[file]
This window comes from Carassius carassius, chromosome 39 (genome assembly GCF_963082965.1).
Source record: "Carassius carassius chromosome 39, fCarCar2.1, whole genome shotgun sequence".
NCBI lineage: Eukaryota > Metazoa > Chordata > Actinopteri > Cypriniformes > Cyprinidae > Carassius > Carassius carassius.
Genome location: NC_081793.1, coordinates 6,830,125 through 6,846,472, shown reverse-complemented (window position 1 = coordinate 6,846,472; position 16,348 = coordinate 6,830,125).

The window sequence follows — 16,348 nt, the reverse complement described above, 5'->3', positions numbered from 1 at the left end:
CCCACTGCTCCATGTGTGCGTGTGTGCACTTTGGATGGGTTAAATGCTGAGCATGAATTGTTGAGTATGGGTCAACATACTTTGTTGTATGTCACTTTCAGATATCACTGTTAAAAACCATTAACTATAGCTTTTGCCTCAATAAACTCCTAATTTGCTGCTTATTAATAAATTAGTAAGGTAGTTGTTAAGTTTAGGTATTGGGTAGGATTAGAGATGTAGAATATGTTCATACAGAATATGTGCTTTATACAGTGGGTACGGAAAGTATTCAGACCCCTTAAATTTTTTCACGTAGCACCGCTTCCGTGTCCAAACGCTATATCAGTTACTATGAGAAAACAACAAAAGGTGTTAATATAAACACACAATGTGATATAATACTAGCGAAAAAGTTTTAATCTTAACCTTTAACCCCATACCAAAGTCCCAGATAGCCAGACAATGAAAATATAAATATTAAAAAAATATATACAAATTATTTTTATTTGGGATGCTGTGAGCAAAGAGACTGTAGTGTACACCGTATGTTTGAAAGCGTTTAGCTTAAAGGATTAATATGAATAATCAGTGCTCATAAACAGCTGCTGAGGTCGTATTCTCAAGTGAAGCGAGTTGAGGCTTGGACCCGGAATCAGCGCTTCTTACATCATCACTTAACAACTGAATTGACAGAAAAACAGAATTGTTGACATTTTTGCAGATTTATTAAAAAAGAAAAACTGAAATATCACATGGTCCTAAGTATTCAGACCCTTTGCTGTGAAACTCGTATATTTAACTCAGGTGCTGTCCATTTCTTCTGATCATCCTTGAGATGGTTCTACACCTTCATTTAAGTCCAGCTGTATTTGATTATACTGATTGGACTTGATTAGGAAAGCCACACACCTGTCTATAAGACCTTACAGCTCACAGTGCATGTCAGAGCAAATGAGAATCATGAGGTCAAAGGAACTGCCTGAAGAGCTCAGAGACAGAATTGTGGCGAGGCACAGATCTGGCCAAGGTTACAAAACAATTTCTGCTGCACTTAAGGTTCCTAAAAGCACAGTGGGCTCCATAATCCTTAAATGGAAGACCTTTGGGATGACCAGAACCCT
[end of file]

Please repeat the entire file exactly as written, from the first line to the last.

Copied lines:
This window comes from Carassius carassius, chromosome 39 (genome assembly GCF_963082965.1).
Source record: "Carassius carassius chromosome 39, fCarCar2.1, whole genome shotgun sequence".
NCBI lineage: Eukaryota > Metazoa > Chordata > Actinopteri > Cypriniformes > Cyprinidae > Carassius > Carassius carassius.
Genome location: NC_081793.1, coordinates 6,830,125 through 6,846,472, shown reverse-complemented (window position 1 = coordinate 6,846,472; position 16,348 = coordinate 6,830,125).

The window sequence follows — 16,348 nt, the reverse complement described above, 5'->3', positions numbered from 1 at the left end:
CCCACTGCTCCATGTGTGCGTGTGTGCACTTTGGATGGGTTAAATGCTGAGCATGAATTGTTGAGTATGGGTCAACATACTTTGTTGTATGTCACTTTCAGATATCACTGTTAAAAACCATTAACTATAGCTTTTGCCTCAATAAACTCCTAATTTGCTGCTTATTAATAAATTAGTAAGGTAGTTGTTAAGTTTAGGTATTGGGTAGGATTAGAGATGTAGAATATGTTCATACAGAATATGTGCTTTATACAGTGGGTACGGAAAGTATTCAGACCCCTTAAATTTTTTCACGTAGCACCGCTTCCGTGTCCAAACGCTATATCAGTTACTATGAGAAAACAACAAAAGGTGTTAATATAAACACACAATGTGATATAATACTAGCGAAAAAGTTTTAATCTTAACCTTTAACCCCATACCAAAGTCCCAGATAGCCAGACAATGAAAATATAAATATTAAAAAAATATATACAAATTATTTTTATTTGGGATGCTGTGAGCAAAGAGACTGTAGTGTACACCGTATGTTTGAAAGCGTTTAGCTTAAAGGATTAATATGAATAATCAGTGCTCATAAACAGCTGCTGAGGTCGTATTCTCAAGTGAAGCGAGTTGAGGCTTGGACCCGGAATCAGCGCTTCTTACATCATCACTTAACAACTGAATTGACAGAAAAACAGAATTGTTGACATTTTTGCAGATTTATTAAAAAAGAAAAACTGAAATATCACATGGTCCTAAGTATTCAGACCCTTTGCTGTGAAACTCGTATATTTAACTCAGGTGCTGTCCATTTCTTCTGATCATCCTTGAGATGGTTCTACACCTTCATTTAAGTCCAGCTGTATTTGATTATACTGATTGGACTTGATTAGGAAAGCCACACACCTGTCTATAAGACCTTACAGCTCACAGTGCATGTCAGAGCAAATGAGAATCATGAGGTCAAAGGAACTGCCTGAAGAGCTCAGAGACAGAATTGTGGCGAGGCACAGATCTGGCCAAGGTTACAAAACAATTTCTGCTGCACTTAAGGTTCCTAAAAGCACAGTGGGCTCCATAATCCTTAAATGGAAGACCTTTGGGATGACCAGAACCCT